Sens. Cruz, Hawley and Cotton may take a similar tack. “I would really expect the Republicans who have presidential ambitions to basically be more vocal in their opposition,” Coleman says.
But that opposition will likely stay centered on her judicial record, Republican strategists say. “They might just question her a bit more dramatically about it,” says a Republican strategist who worked on a number of Supreme Court confirmations. As Feehery put it: They’ll want to appeal to the base, and the base likes red meat.”
A different set of considerations
Political analysts warn that a confirmation hearing in 2022 may be different than in past years. This newscycle, which is currently focused on the ongoing war in Ukraine, may prevent the Supreme Court hearings from dominating airwaves as they have in the past. Kavanugh’s confirmation also threatened to shift the ideological balance of the court. Trump nominated him to fill the seat previously held by former Justice Anthony Kennedy.
Jackson’s confirmation, in contrast, is more newsworthy because of the historic nature of her nomination. Republicans Utah Sen. Mitt Romney and Missouri Sen. Roy Blunt told Politico Wednesday that they would like to be able to vote for the first Black woman on the court, depending on what they learn about her judicial philosophy.
So far, the GOP’s arguments against Jackson have largely focused on her judicial philosophy, particularly her multiple rulings against the Trump Administration while a DC District judge. Some Senators, including Minority Leader Mitch McConnell, have expressed concern over the advertisements run in support of her by progressive advocacy groups. McConnell describes them as “dark money” groups that have “spent years attacking the legitimacy and structure of the Court itself” in their calls for changes such as expanding the bench.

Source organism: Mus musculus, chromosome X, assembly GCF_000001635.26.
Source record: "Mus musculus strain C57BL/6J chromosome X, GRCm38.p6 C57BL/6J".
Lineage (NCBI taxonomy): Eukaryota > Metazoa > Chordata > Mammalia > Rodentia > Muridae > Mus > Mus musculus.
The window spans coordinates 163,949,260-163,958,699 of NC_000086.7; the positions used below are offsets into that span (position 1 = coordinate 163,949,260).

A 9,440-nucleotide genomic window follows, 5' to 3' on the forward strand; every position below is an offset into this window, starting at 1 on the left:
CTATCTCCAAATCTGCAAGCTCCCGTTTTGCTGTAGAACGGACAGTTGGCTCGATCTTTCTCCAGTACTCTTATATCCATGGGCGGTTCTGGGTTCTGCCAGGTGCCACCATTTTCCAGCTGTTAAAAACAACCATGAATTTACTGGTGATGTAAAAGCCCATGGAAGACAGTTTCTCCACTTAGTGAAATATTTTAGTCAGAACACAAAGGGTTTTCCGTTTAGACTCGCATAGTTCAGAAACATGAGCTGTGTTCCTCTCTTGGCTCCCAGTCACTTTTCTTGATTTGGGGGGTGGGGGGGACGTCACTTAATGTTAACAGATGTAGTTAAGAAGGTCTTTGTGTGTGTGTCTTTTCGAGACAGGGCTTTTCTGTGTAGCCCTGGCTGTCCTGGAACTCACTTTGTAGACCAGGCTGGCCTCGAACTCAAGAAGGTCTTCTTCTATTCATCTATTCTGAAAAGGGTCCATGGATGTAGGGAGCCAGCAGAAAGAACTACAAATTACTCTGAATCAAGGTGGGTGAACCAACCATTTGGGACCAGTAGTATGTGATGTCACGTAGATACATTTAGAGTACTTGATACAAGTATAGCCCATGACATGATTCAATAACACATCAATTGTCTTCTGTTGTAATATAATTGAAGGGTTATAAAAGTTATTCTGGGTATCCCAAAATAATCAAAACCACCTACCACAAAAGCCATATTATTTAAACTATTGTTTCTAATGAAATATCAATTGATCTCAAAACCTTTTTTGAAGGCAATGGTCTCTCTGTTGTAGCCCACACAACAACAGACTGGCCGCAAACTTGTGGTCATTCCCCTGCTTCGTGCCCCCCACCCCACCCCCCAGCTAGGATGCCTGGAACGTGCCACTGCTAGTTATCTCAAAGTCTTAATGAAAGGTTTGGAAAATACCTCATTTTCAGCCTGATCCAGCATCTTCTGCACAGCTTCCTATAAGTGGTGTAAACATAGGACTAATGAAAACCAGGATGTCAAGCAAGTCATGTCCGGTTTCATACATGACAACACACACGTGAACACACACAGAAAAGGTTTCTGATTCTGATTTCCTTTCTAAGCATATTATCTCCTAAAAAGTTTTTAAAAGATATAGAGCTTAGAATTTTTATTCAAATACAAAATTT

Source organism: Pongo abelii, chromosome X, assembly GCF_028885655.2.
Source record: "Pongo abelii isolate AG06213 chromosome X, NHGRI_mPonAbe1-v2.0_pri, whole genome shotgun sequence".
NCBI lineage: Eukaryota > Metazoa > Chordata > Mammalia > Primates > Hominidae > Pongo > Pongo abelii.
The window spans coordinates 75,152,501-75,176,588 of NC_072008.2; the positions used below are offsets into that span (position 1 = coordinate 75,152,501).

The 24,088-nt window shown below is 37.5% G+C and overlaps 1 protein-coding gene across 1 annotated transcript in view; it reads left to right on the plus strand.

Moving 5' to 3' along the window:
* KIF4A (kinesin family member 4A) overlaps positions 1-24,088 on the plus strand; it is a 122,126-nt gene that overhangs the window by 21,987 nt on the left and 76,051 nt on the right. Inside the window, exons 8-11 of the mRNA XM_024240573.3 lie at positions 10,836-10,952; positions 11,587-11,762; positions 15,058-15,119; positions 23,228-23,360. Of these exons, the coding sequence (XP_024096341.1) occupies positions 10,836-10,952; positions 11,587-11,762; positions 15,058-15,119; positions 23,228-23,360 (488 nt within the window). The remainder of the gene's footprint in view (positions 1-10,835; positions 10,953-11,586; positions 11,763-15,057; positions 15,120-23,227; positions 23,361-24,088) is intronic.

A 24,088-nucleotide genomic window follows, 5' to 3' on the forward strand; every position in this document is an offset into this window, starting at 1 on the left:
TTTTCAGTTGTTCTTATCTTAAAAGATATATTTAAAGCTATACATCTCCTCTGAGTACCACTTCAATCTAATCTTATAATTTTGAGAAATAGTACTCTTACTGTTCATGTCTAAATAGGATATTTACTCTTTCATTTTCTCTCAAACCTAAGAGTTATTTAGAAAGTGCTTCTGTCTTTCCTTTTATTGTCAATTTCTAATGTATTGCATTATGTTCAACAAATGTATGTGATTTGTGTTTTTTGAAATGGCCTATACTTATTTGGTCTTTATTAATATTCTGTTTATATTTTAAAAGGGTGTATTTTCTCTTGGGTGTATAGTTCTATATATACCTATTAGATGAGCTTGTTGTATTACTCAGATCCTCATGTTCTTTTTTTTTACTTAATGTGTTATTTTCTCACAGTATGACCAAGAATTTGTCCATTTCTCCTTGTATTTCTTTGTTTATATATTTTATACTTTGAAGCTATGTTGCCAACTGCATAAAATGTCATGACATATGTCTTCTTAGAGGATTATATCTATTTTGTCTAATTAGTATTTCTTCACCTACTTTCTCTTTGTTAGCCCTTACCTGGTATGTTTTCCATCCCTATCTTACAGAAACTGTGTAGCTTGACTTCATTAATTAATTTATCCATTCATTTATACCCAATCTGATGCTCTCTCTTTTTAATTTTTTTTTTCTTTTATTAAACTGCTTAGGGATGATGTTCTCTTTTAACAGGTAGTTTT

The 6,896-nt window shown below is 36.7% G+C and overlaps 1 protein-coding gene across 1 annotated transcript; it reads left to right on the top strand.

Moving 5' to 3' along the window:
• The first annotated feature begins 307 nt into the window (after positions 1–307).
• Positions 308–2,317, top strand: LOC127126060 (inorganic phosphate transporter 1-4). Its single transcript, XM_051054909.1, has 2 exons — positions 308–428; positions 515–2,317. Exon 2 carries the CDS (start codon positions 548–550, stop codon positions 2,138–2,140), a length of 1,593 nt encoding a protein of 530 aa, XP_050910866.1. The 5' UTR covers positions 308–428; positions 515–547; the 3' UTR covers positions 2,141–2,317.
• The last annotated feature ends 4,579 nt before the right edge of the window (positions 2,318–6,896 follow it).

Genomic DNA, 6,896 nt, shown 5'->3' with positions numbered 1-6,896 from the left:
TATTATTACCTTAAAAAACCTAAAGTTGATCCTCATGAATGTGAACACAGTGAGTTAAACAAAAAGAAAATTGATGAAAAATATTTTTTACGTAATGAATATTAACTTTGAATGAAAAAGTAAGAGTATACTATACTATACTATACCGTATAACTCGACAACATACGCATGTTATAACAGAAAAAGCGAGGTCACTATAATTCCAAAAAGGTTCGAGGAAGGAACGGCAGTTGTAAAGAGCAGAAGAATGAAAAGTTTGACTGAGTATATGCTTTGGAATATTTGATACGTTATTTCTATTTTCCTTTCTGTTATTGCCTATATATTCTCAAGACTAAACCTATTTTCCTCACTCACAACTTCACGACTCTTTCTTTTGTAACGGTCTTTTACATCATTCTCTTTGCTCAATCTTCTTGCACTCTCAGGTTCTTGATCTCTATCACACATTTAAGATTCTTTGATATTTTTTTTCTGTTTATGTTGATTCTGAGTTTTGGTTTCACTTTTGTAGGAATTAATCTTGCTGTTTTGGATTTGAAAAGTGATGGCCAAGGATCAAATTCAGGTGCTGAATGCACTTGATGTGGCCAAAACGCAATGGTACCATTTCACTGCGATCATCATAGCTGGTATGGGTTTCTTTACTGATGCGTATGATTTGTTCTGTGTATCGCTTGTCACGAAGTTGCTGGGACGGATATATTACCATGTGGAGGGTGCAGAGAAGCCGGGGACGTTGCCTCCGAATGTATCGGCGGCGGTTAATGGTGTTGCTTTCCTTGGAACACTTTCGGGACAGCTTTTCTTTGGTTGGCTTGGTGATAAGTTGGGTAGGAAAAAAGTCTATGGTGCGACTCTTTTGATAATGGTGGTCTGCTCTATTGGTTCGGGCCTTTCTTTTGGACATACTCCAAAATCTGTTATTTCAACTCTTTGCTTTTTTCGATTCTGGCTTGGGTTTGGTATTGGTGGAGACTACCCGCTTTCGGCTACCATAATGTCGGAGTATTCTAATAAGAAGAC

On Wednesday, conservative Fox News host Tucker Carlson implied on his show that Jackson had not advanced in the legal world solely on her merits, saying that “it might be time for Joe Biden to let us know what Ketanji Brown Jackson’s LSAT score was. How did she do on the LSATs? … It would seem like Americans in a democracy have a right to know.” The comment was swiftly decried by Jackson’s supporters as racist.
Senate Republicans have so far been careful not to repeat such arguments, focusing instead on her professional record. “Grassley has warned Republicans to not take the bait,” says former Grassley aide Garrett Ventry, who adds that the Senator directed committee members to keep the process narrowly focused on Jackson’s judicial record, ”rather than getting into the gutter like Senate Democrats have in previous confirmation hearings.”
In a meeting with Judge Jackson on Wednesday, Grassley told Jackson directly that he planned to keep the process professional and collegial, a source familiar with the meeting tells TIME.
Grassley also warned his fellow Republicans to avoid coming out in opposition to Jackson before the hearings even began, Ventry says. Senate Democrats looked “unreasonable” when they almost instantaneously opposed Trump nominees, Ventry says.
Grassley “saw what happened with the Kavanaugh hearings,” says Mike Davis, who served as chief nominations counsel when Grassley chaired the Judiciary Committee during the Trump Administration. Democrats lost four incumbent Senate seats, Davis says, during a year that was expected to be a “blue wave.” This election cycle, forecasters predict a “red wave” of the GOP taking both the House and the Senate.